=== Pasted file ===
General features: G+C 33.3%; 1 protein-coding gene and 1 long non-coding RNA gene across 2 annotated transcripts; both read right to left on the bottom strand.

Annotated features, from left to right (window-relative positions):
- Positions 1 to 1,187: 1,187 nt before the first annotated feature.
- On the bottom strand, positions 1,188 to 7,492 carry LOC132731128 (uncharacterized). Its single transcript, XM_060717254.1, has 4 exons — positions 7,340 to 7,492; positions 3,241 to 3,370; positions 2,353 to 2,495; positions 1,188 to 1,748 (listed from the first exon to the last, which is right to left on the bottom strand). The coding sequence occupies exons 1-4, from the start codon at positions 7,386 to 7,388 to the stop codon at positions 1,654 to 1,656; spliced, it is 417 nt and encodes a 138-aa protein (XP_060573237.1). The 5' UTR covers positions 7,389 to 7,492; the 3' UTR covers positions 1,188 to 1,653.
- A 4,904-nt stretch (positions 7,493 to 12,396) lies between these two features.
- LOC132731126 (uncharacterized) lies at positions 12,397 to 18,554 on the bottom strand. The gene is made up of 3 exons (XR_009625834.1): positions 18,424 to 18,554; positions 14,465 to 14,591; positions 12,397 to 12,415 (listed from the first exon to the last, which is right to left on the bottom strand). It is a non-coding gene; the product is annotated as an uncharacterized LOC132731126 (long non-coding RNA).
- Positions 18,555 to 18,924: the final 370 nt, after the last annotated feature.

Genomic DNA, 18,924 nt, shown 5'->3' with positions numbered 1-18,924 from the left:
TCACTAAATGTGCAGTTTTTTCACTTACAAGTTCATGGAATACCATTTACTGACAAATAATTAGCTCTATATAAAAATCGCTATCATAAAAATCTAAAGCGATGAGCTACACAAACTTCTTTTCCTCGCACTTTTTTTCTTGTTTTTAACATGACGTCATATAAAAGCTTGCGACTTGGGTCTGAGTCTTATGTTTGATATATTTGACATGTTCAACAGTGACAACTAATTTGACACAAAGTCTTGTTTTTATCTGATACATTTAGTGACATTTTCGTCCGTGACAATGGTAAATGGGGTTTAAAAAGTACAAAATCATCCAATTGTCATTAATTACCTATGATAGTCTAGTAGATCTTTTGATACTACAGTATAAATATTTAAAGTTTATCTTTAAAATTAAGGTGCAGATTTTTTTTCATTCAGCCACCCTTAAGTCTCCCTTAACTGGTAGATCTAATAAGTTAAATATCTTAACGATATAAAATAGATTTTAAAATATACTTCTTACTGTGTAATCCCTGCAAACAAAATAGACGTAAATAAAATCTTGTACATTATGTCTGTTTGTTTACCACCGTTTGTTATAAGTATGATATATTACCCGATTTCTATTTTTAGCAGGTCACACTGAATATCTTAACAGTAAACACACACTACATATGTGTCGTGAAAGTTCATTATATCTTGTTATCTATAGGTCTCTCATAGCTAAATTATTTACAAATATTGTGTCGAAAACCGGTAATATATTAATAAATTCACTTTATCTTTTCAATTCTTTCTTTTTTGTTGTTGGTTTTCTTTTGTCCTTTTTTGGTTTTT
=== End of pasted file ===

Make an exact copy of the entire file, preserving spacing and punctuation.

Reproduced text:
General features: G+C 33.3%; 1 protein-coding gene and 1 long non-coding RNA gene across 2 annotated transcripts; both read right to left on the bottom strand.

Annotated features, from left to right (window-relative positions):
- Positions 1 to 1,187: 1,187 nt before the first annotated feature.
- On the bottom strand, positions 1,188 to 7,492 carry LOC132731128 (uncharacterized). Its single transcript, XM_060717254.1, has 4 exons — positions 7,340 to 7,492; positions 3,241 to 3,370; positions 2,353 to 2,495; positions 1,188 to 1,748 (listed from the first exon to the last, which is right to left on the bottom strand). The coding sequence occupies exons 1-4, from the start codon at positions 7,386 to 7,388 to the stop codon at positions 1,654 to 1,656; spliced, it is 417 nt and encodes a 138-aa protein (XP_060573237.1). The 5' UTR covers positions 7,389 to 7,492; the 3' UTR covers positions 1,188 to 1,653.
- A 4,904-nt stretch (positions 7,493 to 12,396) lies between these two features.
- LOC132731126 (uncharacterized) lies at positions 12,397 to 18,554 on the bottom strand. The gene is made up of 3 exons (XR_009625834.1): positions 18,424 to 18,554; positions 14,465 to 14,591; positions 12,397 to 12,415 (listed from the first exon to the last, which is right to left on the bottom strand). It is a non-coding gene; the product is annotated as an uncharacterized LOC132731126 (long non-coding RNA).
- Positions 18,555 to 18,924: the final 370 nt, after the last annotated feature.

Genomic DNA, 18,924 nt, shown 5'->3' with positions numbered 1-18,924 from the left:
TCACTAAATGTGCAGTTTTTTCACTTACAAGTTCATGGAATACCATTTACTGACAAATAATTAGCTCTATATAAAAATCGCTATCATAAAAATCTAAAGCGATGAGCTACACAAACTTCTTTTCCTCGCACTTTTTTTCTTGTTTTTAACATGACGTCATATAAAAGCTTGCGACTTGGGTCTGAGTCTTATGTTTGATATATTTGACATGTTCAACAGTGACAACTAATTTGACACAAAGTCTTGTTTTTATCTGATACATTTAGTGACATTTTCGTCCGTGACAATGGTAAATGGGGTTTAAAAAGTACAAAATCATCCAATTGTCATTAATTACCTATGATAGTCTAGTAGATCTTTTGATACTACAGTATAAATATTTAAAGTTTATCTTTAAAATTAAGGTGCAGATTTTTTTTCATTCAGCCACCCTTAAGTCTCCCTTAACTGGTAGATCTAATAAGTTAAATATCTTAACGATATAAAATAGATTTTAAAATATACTTCTTACTGTGTAATCCCTGCAAACAAAATAGACGTAAATAAAATCTTGTACATTATGTCTGTTTGTTTACCACCGTTTGTTATAAGTATGATATATTACCCGATTTCTATTTTTAGCAGGTCACACTGAATATCTTAACAGTAAACACACACTACATATGTGTCGTGAAAGTTCATTATATCTTGTTATCTATAGGTCTCTCATAGCTAAATTATTTACAAATATTGTGTCGAAAACCGGTAATATATTAATAAATTCACTTTATCTTTTCAATTCTTTCTTTTTTGTTGTTGGTTTTCTTTTGTCCTTTTTTGGTTTTT